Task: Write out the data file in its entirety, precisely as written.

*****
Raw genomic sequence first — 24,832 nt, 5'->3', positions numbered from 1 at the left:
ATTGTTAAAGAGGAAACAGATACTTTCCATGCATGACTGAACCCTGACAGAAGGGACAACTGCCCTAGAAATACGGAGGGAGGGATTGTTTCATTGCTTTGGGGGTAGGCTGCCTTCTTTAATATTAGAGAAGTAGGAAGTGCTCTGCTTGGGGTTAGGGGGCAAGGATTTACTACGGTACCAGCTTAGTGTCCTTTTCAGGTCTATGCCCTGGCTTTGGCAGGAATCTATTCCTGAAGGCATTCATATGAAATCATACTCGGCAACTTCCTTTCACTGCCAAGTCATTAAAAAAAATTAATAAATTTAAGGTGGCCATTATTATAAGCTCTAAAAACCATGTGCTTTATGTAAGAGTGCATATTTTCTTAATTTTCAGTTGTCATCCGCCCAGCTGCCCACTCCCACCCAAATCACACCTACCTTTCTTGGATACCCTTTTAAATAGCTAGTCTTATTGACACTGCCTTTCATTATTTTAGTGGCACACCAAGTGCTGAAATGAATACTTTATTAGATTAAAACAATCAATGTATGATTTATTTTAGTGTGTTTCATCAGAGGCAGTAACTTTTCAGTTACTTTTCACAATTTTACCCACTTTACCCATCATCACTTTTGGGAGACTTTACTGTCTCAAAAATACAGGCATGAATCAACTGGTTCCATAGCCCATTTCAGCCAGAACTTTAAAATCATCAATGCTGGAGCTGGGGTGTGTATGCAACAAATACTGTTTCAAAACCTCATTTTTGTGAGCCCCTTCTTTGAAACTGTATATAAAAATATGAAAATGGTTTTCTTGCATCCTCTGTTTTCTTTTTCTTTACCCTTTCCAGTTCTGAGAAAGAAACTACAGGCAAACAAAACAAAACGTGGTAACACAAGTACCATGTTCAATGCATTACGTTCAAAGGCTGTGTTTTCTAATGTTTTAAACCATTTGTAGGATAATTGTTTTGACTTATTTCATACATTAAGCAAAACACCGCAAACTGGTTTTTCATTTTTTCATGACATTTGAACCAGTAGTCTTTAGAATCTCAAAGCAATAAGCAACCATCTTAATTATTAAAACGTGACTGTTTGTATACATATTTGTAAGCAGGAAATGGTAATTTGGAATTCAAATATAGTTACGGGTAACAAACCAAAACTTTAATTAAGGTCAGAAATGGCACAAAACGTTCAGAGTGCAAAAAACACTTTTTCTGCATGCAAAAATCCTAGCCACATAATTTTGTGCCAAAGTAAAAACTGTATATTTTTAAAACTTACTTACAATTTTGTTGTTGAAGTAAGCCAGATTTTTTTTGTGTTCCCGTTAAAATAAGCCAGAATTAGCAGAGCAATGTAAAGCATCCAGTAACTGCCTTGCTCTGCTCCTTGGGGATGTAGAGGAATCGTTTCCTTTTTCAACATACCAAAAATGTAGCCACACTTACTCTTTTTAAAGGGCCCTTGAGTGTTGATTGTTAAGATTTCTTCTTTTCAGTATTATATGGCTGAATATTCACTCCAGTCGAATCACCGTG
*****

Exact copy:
Raw genomic sequence first — 24,832 nt, 5'->3', positions numbered from 1 at the left:
ATTGTTAAAGAGGAAACAGATACTTTCCATGCATGACTGAACCCTGACAGAAGGGACAACTGCCCTAGAAATACGGAGGGAGGGATTGTTTCATTGCTTTGGGGGTAGGCTGCCTTCTTTAATATTAGAGAAGTAGGAAGTGCTCTGCTTGGGGTTAGGGGGCAAGGATTTACTACGGTACCAGCTTAGTGTCCTTTTCAGGTCTATGCCCTGGCTTTGGCAGGAATCTATTCCTGAAGGCATTCATATGAAATCATACTCGGCAACTTCCTTTCACTGCCAAGTCATTAAAAAAAATTAATAAATTTAAGGTGGCCATTATTATAAGCTCTAAAAACCATGTGCTTTATGTAAGAGTGCATATTTTCTTAATTTTCAGTTGTCATCCGCCCAGCTGCCCACTCCCACCCAAATCACACCTACCTTTCTTGGATACCCTTTTAAATAGCTAGTCTTATTGACACTGCCTTTCATTATTTTAGTGGCACACCAAGTGCTGAAATGAATACTTTATTAGATTAAAACAATCAATGTATGATTTATTTTAGTGTGTTTCATCAGAGGCAGTAACTTTTCAGTTACTTTTCACAATTTTACCCACTTTACCCATCATCACTTTTGGGAGACTTTACTGTCTCAAAAATACAGGCATGAATCAACTGGTTCCATAGCCCATTTCAGCCAGAACTTTAAAATCATCAATGCTGGAGCTGGGGTGTGTATGCAACAAATACTGTTTCAAAACCTCATTTTTGTGAGCCCCTTCTTTGAAACTGTATATAAAAATATGAAAATGGTTTTCTTGCATCCTCTGTTTTCTTTTTCTTTACCCTTTCCAGTTCTGAGAAAGAAACTACAGGCAAACAAAACAAAACGTGGTAACACAAGTACCATGTTCAATGCATTACGTTCAAAGGCTGTGTTTTCTAATGTTTTAAACCATTTGTAGGATAATTGTTTTGACTTATTTCATACATTAAGCAAAACACCGCAAACTGGTTTTTCATTTTTTCATGACATTTGAACCAGTAGTCTTTAGAATCTCAAAGCAATAAGCAACCATCTTAATTATTAAAACGTGACTGTTTGTATACATATTTGTAAGCAGGAAATGGTAATTTGGAATTCAAATATAGTTACGGGTAACAAACCAAAACTTTAATTAAGGTCAGAAATGGCACAAAACGTTCAGAGTGCAAAAAACACTTTTTCTGCATGCAAAAATCCTAGCCACATAATTTTGTGCCAAAGTAAAAACTGTATATTTTTAAAACTTACTTACAATTTTGTTGTTGAAGTAAGCCAGATTTTTTTTGTGTTCCCGTTAAAATAAGCCAGAATTAGCAGAGCAATGTAAAGCATCCAGTAACTGCCTTGCTCTGCTCCTTGGGGATGTAGAGGAATCGTTTCCTTTTTCAACATACCAAAAATGTAGCCACACTTACTCTTTTTAAAGGGCCCTTGAGTGTTGATTGTTAAGATTTCTTCTTTTCAGTATTATATGGCTGAATATTCACTCCAGTCGAATCACCGTG